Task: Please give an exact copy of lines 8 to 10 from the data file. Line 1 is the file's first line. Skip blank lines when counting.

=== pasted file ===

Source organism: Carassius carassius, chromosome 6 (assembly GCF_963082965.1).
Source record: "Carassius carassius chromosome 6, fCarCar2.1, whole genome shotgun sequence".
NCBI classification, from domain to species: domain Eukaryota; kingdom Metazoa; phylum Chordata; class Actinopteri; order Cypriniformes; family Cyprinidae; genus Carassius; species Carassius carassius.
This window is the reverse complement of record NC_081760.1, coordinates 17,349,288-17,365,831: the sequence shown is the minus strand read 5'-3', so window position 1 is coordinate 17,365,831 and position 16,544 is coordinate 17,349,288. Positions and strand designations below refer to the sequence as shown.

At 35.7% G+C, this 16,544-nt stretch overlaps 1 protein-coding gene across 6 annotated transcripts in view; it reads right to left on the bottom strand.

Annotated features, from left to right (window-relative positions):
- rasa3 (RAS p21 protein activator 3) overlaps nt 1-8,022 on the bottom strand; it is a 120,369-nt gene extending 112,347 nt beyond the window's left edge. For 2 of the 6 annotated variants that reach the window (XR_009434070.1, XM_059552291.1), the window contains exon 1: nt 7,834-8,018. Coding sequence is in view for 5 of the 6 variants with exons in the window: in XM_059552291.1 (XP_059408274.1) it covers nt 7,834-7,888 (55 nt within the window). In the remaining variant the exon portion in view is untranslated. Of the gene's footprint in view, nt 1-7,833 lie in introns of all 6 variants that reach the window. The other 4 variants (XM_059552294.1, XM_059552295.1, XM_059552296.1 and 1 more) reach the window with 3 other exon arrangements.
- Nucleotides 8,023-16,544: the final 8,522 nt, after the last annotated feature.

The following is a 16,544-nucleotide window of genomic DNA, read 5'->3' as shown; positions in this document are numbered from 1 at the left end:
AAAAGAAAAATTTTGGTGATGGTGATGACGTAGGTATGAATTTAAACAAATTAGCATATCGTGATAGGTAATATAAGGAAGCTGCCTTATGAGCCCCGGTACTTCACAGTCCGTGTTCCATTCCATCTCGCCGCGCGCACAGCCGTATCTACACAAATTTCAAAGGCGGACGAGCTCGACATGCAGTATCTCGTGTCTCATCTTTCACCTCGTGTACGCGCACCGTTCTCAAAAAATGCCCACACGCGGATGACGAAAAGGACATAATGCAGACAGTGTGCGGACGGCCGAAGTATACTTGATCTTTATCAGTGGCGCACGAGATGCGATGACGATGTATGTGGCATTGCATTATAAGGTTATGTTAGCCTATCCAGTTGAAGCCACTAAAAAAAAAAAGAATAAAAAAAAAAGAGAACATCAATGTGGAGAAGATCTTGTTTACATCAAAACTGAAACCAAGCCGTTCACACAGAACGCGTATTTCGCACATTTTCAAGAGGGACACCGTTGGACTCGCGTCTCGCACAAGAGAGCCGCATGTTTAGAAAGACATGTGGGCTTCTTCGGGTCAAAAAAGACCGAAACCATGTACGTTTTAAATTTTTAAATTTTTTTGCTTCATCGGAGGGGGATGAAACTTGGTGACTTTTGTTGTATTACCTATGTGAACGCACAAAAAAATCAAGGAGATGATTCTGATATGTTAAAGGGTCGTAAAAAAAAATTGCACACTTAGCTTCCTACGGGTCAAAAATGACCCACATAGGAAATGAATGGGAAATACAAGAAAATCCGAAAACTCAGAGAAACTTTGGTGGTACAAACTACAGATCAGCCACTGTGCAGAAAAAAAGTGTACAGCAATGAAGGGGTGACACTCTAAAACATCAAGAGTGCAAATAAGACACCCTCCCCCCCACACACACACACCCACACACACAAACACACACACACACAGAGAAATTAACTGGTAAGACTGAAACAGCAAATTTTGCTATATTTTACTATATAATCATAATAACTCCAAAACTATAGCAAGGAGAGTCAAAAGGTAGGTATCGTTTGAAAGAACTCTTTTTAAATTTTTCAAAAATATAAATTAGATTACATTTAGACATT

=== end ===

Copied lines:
- Nucleotides 8,023-16,544: the final 8,522 nt, after the last annotated feature.

The following is a 16,544-nucleotide window of genomic DNA, read 5'->3' as shown; positions in this document are numbered from 1 at the left end:
AAAAGAAAAATTTTGGTGATGGTGATGACGTAGGTATGAATTTAAACAAATTAGCATATCGTGATAGGTAATATAAGGAAGCTGCCTTATGAGCCCCGGTACTTCACAGTCCGTGTTCCATTCCATCTCGCCGCGCGCACAGCCGTATCTACACAAATTTCAAAGGCGGACGAGCTCGACATGCAGTATCTCGTGTCTCATCTTTCACCTCGTGTACGCGCACCGTTCTCAAAAAATGCCCACACGCGGATGACGAAAAGGACATAATGCAGACAGTGTGCGGACGGCCGAAGTATACTTGATCTTTATCAGTGGCGCACGAGATGCGATGACGATGTATGTGGCATTGCATTATAAGGTTATGTTAGCCTATCCAGTTGAAGCCACTAAAAAAAAAAAGAATAAAAAAAAAAGAGAACATCAATGTGGAGAAGATCTTGTTTACATCAAAACTGAAACCAAGCCGTTCACACAGAACGCGTATTTCGCACATTTTCAAGAGGGACACCGTTGGACTCGCGTCTCGCACAAGAGAGCCGCATGTTTAGAAAGACATGTGGGCTTCTTCGGGTCAAAAAAGACCGAAACCATGTACGTTTTAAATTTTTAAATTTTTTTGCTTCATCGGAGGGGGATGAAACTTGGTGACTTTTGTTGTATTACCTATGTGAACGCACAAAAAAATCAAGGAGATGATTCTGATATGTTAAAGGGTCGTAAAAAAAAATTGCACACTTAGCTTCCTACGGGTCAAAAATGACCCACATAGGAAATGAATGGGAAATACAAGAAAATCCGAAAACTCAGAGAAACTTTGGTGGTACAAACTACAGATCAGCCACTGTGCAGAAAAAAAGTGTACAGCAATGAAGGGGTGACACTCTAAAACATCAAGAGTGCAAATAAGACACCCTCCCCCCCACACACACACACCCACACACACAAACACACACACACACAGAGAAATTAACTGGTAAGACTGAAACAGCAAATTTTGCTATATTTTACTATATAATCATAATAACTCCAAAACTATAGCAAGGAGAGTCAAAAGGTAGGTATCGTTTGAAAGAACTCTTTTTAAATTTTTCAAAAATATAAATTAGATTACATTTAGACATT